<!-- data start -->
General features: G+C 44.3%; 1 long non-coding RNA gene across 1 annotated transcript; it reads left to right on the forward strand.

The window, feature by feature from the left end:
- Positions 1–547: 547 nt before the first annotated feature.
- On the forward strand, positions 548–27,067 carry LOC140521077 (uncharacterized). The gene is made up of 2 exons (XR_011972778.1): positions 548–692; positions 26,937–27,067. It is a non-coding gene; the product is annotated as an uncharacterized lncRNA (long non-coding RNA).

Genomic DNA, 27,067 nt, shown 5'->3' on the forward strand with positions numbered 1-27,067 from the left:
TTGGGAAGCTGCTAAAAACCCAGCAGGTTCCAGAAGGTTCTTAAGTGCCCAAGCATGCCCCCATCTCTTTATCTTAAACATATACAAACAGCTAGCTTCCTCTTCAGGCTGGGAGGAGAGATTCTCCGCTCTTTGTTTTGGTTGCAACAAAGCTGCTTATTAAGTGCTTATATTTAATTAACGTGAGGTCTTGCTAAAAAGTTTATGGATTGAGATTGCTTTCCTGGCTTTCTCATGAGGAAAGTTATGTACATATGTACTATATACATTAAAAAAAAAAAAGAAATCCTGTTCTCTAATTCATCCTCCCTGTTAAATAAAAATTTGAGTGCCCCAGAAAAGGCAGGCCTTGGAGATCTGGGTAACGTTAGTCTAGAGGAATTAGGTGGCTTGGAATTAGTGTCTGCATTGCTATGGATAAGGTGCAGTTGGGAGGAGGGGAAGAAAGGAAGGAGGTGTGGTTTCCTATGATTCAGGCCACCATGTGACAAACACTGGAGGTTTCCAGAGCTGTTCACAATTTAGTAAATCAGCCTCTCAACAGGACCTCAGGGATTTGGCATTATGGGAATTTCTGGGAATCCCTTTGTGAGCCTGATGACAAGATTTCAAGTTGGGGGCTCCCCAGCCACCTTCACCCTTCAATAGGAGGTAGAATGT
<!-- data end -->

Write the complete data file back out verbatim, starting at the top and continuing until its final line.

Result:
General features: G+C 44.3%; 1 long non-coding RNA gene across 1 annotated transcript; it reads left to right on the forward strand.

The window, feature by feature from the left end:
- Positions 1–547: 547 nt before the first annotated feature.
- On the forward strand, positions 548–27,067 carry LOC140521077 (uncharacterized). The gene is made up of 2 exons (XR_011972778.1): positions 548–692; positions 26,937–27,067. It is a non-coding gene; the product is annotated as an uncharacterized lncRNA (long non-coding RNA).

Genomic DNA, 27,067 nt, shown 5'->3' on the forward strand with positions numbered 1-27,067 from the left:
TTGGGAAGCTGCTAAAAACCCAGCAGGTTCCAGAAGGTTCTTAAGTGCCCAAGCATGCCCCCATCTCTTTATCTTAAACATATACAAACAGCTAGCTTCCTCTTCAGGCTGGGAGGAGAGATTCTCCGCTCTTTGTTTTGGTTGCAACAAAGCTGCTTATTAAGTGCTTATATTTAATTAACGTGAGGTCTTGCTAAAAAGTTTATGGATTGAGATTGCTTTCCTGGCTTTCTCATGAGGAAAGTTATGTACATATGTACTATATACATTAAAAAAAAAAAAGAAATCCTGTTCTCTAATTCATCCTCCCTGTTAAATAAAAATTTGAGTGCCCCAGAAAAGGCAGGCCTTGGAGATCTGGGTAACGTTAGTCTAGAGGAATTAGGTGGCTTGGAATTAGTGTCTGCATTGCTATGGATAAGGTGCAGTTGGGAGGAGGGGAAGAAAGGAAGGAGGTGTGGTTTCCTATGATTCAGGCCACCATGTGACAAACACTGGAGGTTTCCAGAGCTGTTCACAATTTAGTAAATCAGCCTCTCAACAGGACCTCAGGGATTTGGCATTATGGGAATTTCTGGGAATCCCTTTGTGAGCCTGATGACAAGATTTCAAGTTGGGGGCTCCCCAGCCACCTTCACCCTTCAATAGGAGGTAGAATGT